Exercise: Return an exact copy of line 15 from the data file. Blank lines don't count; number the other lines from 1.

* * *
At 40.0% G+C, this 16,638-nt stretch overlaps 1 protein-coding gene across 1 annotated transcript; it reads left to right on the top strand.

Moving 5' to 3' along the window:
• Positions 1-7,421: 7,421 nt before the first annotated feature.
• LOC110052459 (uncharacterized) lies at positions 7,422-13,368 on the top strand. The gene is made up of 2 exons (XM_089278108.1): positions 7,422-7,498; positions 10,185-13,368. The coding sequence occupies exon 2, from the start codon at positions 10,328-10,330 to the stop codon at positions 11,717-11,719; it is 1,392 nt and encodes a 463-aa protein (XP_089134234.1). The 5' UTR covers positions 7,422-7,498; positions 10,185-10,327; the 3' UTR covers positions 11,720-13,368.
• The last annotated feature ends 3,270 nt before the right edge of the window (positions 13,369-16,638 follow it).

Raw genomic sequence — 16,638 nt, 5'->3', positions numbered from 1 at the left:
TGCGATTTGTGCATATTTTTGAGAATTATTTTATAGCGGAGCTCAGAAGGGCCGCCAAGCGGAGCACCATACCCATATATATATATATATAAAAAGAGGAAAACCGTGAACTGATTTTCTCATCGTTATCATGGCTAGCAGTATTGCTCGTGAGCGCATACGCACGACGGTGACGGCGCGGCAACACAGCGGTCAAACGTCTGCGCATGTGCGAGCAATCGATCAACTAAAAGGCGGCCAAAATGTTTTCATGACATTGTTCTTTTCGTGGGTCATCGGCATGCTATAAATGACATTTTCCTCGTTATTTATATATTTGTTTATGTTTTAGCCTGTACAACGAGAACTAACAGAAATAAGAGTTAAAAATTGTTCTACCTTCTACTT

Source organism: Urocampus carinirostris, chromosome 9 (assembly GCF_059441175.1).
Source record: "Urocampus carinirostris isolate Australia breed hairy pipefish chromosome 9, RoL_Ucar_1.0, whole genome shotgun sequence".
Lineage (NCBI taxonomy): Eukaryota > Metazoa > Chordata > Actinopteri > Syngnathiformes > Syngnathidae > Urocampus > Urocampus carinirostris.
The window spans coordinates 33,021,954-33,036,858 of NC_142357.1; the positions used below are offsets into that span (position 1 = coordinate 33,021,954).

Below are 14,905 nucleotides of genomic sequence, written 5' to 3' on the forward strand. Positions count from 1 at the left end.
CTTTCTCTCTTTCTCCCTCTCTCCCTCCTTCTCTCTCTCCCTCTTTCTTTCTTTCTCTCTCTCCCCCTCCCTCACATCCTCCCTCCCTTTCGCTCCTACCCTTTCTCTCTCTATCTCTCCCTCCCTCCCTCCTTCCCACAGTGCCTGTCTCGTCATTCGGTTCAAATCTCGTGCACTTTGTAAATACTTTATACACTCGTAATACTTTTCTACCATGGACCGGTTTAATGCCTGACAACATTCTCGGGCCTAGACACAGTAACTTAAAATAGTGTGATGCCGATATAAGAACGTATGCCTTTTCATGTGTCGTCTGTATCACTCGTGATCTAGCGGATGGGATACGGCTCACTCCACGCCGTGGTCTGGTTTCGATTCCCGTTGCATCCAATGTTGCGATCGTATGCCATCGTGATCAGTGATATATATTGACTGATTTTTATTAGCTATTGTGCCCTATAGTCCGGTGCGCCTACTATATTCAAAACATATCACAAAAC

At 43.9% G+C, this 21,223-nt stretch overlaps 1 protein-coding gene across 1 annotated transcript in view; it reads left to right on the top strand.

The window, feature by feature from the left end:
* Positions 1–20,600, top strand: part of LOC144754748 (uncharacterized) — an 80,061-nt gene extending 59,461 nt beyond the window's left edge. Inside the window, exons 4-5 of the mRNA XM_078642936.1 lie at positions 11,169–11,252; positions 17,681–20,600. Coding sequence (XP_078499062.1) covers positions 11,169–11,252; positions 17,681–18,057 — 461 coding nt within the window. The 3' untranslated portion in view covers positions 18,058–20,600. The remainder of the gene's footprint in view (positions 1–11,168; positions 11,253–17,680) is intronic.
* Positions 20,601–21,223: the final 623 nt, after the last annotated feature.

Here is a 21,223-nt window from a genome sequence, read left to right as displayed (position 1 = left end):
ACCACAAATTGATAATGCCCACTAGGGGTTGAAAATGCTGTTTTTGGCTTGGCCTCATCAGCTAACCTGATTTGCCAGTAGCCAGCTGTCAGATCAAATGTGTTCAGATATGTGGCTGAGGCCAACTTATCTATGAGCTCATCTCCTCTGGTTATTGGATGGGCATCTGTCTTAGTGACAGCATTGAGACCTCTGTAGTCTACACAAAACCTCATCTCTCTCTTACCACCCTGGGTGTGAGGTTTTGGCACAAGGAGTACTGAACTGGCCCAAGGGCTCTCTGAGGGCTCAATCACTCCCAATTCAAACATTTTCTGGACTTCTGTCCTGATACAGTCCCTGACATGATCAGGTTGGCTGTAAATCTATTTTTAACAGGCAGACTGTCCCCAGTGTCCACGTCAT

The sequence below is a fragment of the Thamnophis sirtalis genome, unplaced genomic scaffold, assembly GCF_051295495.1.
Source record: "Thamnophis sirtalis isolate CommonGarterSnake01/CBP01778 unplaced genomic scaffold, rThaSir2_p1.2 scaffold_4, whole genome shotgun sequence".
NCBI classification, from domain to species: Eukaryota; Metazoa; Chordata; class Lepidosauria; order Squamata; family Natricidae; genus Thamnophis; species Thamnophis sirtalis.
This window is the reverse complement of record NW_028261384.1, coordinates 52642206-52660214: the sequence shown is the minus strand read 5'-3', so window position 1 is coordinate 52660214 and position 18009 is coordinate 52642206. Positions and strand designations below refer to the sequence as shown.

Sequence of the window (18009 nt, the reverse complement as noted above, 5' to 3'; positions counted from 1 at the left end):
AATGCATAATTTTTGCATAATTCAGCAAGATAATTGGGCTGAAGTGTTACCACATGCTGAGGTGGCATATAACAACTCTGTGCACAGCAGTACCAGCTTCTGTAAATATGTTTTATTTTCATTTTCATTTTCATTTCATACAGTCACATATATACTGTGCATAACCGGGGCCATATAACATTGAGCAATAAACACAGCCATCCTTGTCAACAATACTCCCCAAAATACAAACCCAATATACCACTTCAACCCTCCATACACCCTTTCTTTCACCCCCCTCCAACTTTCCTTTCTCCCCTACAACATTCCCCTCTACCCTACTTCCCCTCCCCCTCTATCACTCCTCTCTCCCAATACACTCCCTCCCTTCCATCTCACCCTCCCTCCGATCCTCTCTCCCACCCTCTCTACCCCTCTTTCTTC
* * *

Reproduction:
The window, feature by feature from the left end: